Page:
René Girard and Violence
This was (re)written just for my own joy in 1997, with subsequent rewrites. A version was prepared for a Fraser Valley BC “Christ and Violence” conference in 1998. It almost got me fired before hired! One of the interviewers for my (new) position as Executive Director of M2/W2 Association had taken exception to the paper/presentation for being “too academic/esoteric”.
I make true confession: it took several tries for me to read Girard with understanding. I began with others who could explain Girard. I only agreed to do a kind of “impossible”: explain Girard simply in about 20 minutes!
Gratification for me in this case: Gil Bailie, a noted Girard interpreter, told me in this essay that I’d “gotten it right”… However, the best “got-it-right” explanation, according to René Girard himself, is David Cayley’s Canadian Broadcasting Corporation (CBC)’s Ideas series: The Scapegoat: René Girard’s Anthropology of Violence & Religion, March 5 – 9, 2001 (also found here). That’s where I would start now, if new to Girard. David Cayley has his own website that I introduce here.
Ever since John Howard Yoder first encouraged the Mennonite Restorative Justice community to read Girard, I have been reading Girard. For all that, I am not a “Girardian”, but one generally convinced by his insights into scapegoating, mimetic desire, and the biblical exit plan, unique in world literature, Girard claims. (What do I know?)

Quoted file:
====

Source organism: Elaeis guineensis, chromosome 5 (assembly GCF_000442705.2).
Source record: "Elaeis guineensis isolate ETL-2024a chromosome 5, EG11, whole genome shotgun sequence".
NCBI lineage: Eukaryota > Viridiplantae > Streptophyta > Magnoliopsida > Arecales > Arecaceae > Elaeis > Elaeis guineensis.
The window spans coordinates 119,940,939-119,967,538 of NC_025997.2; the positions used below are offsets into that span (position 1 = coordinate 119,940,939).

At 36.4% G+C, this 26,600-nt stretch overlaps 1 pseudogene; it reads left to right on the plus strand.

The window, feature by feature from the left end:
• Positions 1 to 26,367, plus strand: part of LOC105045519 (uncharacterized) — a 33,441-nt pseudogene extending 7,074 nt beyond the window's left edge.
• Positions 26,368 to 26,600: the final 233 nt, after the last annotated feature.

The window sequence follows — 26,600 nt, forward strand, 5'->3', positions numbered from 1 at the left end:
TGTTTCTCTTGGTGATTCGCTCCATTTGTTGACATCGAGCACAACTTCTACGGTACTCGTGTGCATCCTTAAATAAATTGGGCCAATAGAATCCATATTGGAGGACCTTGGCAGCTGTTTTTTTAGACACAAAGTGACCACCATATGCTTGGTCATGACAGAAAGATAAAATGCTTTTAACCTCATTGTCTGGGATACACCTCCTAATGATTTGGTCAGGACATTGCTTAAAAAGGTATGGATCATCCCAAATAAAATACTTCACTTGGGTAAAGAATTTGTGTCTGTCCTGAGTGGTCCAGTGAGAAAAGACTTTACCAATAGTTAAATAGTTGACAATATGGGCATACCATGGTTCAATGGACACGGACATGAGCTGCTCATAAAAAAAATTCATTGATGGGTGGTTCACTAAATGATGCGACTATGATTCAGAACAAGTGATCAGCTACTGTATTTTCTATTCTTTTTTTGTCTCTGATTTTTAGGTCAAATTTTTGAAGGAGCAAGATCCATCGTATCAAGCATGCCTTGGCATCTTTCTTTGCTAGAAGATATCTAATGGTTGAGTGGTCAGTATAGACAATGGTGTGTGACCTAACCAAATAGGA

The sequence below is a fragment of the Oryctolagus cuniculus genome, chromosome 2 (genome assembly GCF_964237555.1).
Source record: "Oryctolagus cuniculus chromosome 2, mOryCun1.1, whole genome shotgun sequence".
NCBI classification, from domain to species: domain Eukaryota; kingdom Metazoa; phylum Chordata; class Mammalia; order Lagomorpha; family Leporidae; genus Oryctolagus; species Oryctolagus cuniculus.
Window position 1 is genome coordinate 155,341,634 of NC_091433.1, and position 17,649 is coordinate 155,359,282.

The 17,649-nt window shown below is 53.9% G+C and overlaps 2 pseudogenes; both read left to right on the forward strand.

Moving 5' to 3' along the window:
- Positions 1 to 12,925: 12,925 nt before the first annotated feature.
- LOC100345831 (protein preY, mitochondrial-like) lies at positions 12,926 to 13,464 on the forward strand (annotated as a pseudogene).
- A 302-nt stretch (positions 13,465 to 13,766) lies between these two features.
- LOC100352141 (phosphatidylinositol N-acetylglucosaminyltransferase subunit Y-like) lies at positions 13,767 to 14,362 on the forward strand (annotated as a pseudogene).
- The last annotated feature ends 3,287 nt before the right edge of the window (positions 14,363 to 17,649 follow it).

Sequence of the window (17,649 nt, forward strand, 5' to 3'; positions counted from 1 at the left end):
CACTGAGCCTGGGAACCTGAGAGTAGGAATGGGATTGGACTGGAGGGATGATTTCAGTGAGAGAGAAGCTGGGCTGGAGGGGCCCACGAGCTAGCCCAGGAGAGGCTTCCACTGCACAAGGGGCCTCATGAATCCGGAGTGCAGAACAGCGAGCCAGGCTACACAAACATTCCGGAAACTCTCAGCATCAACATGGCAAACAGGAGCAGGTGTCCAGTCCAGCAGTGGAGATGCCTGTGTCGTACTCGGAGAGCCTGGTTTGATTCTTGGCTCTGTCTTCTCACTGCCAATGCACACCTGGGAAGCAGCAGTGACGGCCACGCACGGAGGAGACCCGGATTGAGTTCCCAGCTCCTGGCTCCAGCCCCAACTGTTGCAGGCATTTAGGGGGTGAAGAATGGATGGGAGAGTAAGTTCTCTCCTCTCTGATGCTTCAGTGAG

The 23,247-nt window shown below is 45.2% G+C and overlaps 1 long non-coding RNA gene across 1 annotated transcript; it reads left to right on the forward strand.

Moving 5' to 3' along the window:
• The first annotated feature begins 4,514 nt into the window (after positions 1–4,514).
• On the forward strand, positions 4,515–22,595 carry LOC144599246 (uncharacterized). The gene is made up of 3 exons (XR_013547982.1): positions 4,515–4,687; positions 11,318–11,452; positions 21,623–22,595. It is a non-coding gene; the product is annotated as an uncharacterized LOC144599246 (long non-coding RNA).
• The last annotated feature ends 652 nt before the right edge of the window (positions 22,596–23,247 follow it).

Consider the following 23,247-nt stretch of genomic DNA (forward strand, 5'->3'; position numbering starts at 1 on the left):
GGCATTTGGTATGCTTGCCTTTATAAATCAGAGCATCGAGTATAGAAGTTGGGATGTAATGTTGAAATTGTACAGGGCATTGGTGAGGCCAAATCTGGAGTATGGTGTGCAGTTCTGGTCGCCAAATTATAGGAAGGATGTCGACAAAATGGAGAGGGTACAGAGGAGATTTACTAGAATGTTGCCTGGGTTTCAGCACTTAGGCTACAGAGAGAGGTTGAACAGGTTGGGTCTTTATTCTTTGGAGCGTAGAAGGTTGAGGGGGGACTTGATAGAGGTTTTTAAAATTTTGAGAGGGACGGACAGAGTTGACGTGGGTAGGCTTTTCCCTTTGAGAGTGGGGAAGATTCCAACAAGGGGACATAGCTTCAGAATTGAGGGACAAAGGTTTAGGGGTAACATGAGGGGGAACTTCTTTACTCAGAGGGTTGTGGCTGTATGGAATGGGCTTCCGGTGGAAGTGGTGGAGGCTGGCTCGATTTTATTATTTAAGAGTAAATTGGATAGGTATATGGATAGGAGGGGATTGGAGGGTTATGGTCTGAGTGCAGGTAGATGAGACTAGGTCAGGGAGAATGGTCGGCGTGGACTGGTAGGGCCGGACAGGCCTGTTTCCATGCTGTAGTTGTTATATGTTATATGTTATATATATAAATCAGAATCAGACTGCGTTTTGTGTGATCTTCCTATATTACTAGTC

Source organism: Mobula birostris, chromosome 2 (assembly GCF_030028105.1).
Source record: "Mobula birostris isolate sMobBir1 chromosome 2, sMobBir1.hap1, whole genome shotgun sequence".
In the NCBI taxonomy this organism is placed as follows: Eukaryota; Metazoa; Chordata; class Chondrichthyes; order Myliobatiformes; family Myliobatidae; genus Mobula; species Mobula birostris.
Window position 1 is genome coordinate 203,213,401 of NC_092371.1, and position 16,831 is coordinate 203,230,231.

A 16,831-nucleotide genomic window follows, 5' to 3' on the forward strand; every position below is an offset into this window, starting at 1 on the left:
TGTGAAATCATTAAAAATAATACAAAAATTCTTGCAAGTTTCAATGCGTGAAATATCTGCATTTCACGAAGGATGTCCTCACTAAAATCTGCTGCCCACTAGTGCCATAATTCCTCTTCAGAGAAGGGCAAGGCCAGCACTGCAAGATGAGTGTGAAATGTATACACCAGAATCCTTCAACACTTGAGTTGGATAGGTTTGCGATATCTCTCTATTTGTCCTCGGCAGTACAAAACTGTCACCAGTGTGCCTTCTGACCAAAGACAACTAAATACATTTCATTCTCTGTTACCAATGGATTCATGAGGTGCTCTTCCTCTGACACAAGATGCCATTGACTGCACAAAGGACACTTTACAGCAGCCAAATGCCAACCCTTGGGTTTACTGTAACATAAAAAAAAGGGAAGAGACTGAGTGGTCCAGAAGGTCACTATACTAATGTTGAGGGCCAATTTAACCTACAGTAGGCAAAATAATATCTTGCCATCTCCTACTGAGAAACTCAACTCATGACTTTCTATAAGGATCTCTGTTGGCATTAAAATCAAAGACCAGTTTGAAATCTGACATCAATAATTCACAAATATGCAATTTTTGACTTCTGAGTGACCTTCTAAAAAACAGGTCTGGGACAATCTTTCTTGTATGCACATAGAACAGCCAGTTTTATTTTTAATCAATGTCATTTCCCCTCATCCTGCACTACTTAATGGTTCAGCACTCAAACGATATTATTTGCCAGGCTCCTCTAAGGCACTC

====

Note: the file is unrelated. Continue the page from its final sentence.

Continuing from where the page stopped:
The Anglican apologist C.S. Lewis wrote of reading George Macdonald for the first time, and knowing he had just crossed a great frontier. About fifteen years ago, I was asked to review René Girard’s Violence and the Sacred (Baltimore: Johns Hopkins University, 1977), and felt a similar sense of having encountered a “great frontier”. Evangelical author Donald Dayton wrote of so connecting to Karl Barth’s Church Dogmatics that he fairly had to go out for regular walks during reading them to burn off the excess energy. Likewise, in engaging a few Thanksgiving weekends ago the anthology of Girard’s works entitled The Girard Reader (James G. Williams, New York: Crossroad Herder, 1996) while accompanying my sons salmon fishing on the Chilliwack River, at times it was all I could do to restrain myself from overwhelming the roar of that river – and totally embarrassing my sons! – with wild cries of YEEESSS!!! A few years later, I felt similarly thrilled in reading two brand new books, one in part about, and the other by, Girard: The Genealogy of Violence: Reflections on Creation, Freedom, and Evil (Charles K. Bellinger, New York: Oxford University Press, 2001), and I See Satan Fall Like Lightning (Girard, New York: Orbis, 2001). For my tastes, this is theology (Bellinger’s book), and anthropology (Girard’s book) as good as it gets!
Please click on: René Girard and Violence.